Social media is synonymous with overreaching advertising. From a business perspective, it’s an extremely efficient marketing tool. But from the mental health standpoint, social media has morphed into a behemoth of toxic addiction that causes depression and anxiety. So where is the middle ground in all of this?
In 2021, there were over 4.26 billion (that’s billion with a B) social media users worldwide, yet 33% of adults reported experiencing loneliness. Social media is not a human connection; it’s a tool to get eyeballs. And the goal of big companies pulling the strings is for those four billion sets of eyeballs to stay glued to screens and focused on spending resources (money, time, energy) on specifically targeted merchandise, goods, and services.
Spending on social media advertising is expected to reach $229.5 billion (again, that’s billion with a B) in 2022. In a recent survey, 59% of Americans reported being influenced by social media to make a purchase, and a daunting 45% reported having gone into debt to purchase something they saw on social media. It appears the schemes are working, but to the detriment of people.
Even some of the mental health ecosystem has succumbed to the prospect of financial gain in social media apps. Recent headlines have exposed therapy apps like Cerebral, Headway, BetterHelp, and Talkspace for various breaches in legal regulations and compliance standards. The use of data from some of these tech startups has been collected and sold to social media platforms and marketing conglomerates, leading to targeted ads directed towards the app users.
We call on mental health ecosystem leaders to step up and ensure privacy and safety are paramount when using apps. And they shouldn’t stop there; we must be more mindful of these apps’ effects. Otherwise, the outcome is dire: social media will continue to dominate our minds and resources, spreading misinformation and disinformation, and targeting people to go into debt.
Here in the midst of the holiday season, social media platforms see a 73% spike in daily usage, often becoming the escape or distraction in between moments of chaos during family events, boredom due to schedule changes, and as a bad way to manage jet lag and travel woes. Black Friday sales and ads of last-minute winter holiday gift ideas permeate our social feeds, which are often already full of people showing off the things they’ve purchased or been gifted. As overwhelming as this feels, there is a way to enact mindful habits in media use during the holidays.
Specifically, it all revolves around bringing in a little more gratitude to what you’re posting and commenting online. Gratitude, as defined by the Oxford Learner’s Dictionaries, is both “the feeling of being grateful, and wanting to express your thanks.” Psychological studies have shown the many benefits of expressing and receiving gratitude, which include enhanced physical health, boosted life satisfaction, improved affectivity, better mental health, higher self-esteem, increased sociality, and even progress in the quality of close relationships. But what about gratitude via a digital medium like social media?
Several recent studies have shown that all of these benefits of expressions of gratitude remain even when communication takes place on social media. Due to its complete openness and multifaceted streams of both giving and receiving gratitude, social media offers a very powerful opportunity for grateful behaviors to not only manifest, but also multiply. Keep in mind, though, that the opposite is unfortunately also true; negative thoughts, behaviors, and actions can run rampant if they are given attention on social media.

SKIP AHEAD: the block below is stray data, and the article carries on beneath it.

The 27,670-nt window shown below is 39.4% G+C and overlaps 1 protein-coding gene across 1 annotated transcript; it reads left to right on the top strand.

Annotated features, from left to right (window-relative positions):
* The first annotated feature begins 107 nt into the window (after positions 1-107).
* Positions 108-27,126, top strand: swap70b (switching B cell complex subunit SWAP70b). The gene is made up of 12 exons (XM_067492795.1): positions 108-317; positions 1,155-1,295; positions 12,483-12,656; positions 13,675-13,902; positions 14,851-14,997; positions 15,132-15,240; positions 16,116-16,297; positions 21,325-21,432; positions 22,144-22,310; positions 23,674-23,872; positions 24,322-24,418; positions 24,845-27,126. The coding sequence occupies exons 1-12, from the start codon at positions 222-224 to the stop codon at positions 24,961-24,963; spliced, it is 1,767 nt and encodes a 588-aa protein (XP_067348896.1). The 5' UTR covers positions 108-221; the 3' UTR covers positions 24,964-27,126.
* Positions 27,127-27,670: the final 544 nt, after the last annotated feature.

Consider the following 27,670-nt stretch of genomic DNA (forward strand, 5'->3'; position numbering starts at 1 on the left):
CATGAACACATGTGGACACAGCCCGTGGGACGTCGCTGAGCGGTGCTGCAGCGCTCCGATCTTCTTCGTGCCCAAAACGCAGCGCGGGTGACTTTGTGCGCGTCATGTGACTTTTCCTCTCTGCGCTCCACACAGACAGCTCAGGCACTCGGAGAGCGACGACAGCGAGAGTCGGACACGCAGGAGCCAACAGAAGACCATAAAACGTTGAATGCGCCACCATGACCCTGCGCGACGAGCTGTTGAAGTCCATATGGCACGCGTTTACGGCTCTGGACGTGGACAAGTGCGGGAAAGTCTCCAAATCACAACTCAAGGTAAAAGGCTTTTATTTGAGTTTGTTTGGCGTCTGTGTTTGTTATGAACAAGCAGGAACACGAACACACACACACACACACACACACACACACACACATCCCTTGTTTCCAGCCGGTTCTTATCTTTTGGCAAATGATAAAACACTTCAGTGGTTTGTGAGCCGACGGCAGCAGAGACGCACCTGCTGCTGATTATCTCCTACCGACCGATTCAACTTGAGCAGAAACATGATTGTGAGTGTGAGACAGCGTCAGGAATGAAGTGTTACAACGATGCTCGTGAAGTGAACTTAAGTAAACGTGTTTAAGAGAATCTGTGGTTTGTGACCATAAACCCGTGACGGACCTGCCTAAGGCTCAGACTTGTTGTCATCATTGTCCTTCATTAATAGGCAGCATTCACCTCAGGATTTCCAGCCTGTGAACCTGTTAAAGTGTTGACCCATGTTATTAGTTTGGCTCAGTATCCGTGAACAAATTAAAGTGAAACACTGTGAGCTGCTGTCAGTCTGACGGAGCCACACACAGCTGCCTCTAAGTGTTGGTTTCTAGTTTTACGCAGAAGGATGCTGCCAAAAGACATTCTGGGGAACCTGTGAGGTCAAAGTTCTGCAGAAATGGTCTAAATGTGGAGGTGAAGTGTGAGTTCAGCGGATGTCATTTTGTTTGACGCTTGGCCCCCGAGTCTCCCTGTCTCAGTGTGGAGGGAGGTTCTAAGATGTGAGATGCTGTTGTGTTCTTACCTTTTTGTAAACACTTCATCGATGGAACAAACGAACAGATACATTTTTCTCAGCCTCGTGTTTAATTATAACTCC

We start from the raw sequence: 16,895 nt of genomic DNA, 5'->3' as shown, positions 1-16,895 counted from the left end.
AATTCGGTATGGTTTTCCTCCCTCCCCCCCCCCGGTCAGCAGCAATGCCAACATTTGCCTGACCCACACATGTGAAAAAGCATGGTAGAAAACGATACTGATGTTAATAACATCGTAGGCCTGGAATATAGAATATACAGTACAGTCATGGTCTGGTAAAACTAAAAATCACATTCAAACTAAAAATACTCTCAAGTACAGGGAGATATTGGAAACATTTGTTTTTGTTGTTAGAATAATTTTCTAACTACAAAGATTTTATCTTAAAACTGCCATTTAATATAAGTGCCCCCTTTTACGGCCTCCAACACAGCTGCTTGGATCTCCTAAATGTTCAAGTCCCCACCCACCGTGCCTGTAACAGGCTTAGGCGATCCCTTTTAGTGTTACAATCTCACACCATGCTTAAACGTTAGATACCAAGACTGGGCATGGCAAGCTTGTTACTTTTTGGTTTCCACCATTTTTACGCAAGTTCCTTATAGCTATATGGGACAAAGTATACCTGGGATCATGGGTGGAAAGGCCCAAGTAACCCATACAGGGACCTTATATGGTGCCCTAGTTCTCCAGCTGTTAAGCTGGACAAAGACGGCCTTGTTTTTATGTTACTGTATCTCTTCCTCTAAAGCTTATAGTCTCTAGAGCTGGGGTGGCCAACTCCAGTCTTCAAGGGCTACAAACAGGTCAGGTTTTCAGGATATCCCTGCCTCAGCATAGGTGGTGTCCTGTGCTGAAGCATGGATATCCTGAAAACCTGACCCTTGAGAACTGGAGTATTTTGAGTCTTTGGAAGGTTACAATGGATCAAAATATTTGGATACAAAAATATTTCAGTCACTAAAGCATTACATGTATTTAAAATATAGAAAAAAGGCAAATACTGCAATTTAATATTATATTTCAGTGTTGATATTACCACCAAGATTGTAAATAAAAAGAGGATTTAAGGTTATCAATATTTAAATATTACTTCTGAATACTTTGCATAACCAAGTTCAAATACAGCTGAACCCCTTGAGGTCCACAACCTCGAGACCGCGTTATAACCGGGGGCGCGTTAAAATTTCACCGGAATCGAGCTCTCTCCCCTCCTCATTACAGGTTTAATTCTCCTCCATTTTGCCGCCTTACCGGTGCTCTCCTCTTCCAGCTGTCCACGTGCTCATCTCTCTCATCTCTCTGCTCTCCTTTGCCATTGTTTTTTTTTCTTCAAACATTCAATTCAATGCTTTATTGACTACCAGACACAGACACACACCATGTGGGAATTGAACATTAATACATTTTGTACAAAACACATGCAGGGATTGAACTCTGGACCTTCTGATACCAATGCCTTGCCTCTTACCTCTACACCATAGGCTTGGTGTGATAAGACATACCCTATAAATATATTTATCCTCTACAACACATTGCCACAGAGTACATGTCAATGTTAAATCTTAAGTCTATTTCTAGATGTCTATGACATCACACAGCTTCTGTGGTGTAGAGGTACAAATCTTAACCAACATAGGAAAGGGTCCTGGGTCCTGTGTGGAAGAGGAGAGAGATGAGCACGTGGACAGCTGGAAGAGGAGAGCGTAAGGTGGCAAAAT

Observing, reciprocating, and branching out and repeating interactions on social media is literally how the modern social media giants (TikTok, Instagram, Twitter, etc.) flourish. Think of all the TikTok trends that blow up overnight and completely saturate social media feeds. Research argues that social media offers a rather effortless way to massively amplify gratitude and thus its positive effects. The biggest gift you can offer this holiday season is gratefulness, whether that is in person or via social media. Don’t settle for overlooking negative online interactions; opt to insert more joy, thankfulness, and gratitude through your social media accounts. (We’ve even got a hashtag for it! #PreciateIt) The adverse effects of social media are too intense not to cling to positivity for the sake of your own mental health and wellbeing as well as for that of others.
The biggest tip to combat the negative effects of social media is by limiting its use. The average person spends 147 minutes on social media per day in 2022, which is the highest it’s ever been. But breaks from social media have been proven to improve well-being and decrease depression and anxiety. Incorporating consistent time away from screens boosts our mental health.
No matter how you use social media, remember what is so enticing about the concept in the first place: connection. The digital, scripted, polished versions of interactions and relationships found on apps cannot provide what real, face-to-face communication can offer. It can serve a purpose and be part of the bigger picture, but as you integrate mental health more into your life, mindful media is a make-or-break piece of the puzzle.
We hate social media. So follow us. 😎 We are invested in integrating mental health into all aspects of life, including on social media. We call it mindful media, and there must be more of it thrown into the mix of all the rest. The world will continue to utilize social media, so the time to push for healthier habits and uplifting edutainment is now. #MindfulMedia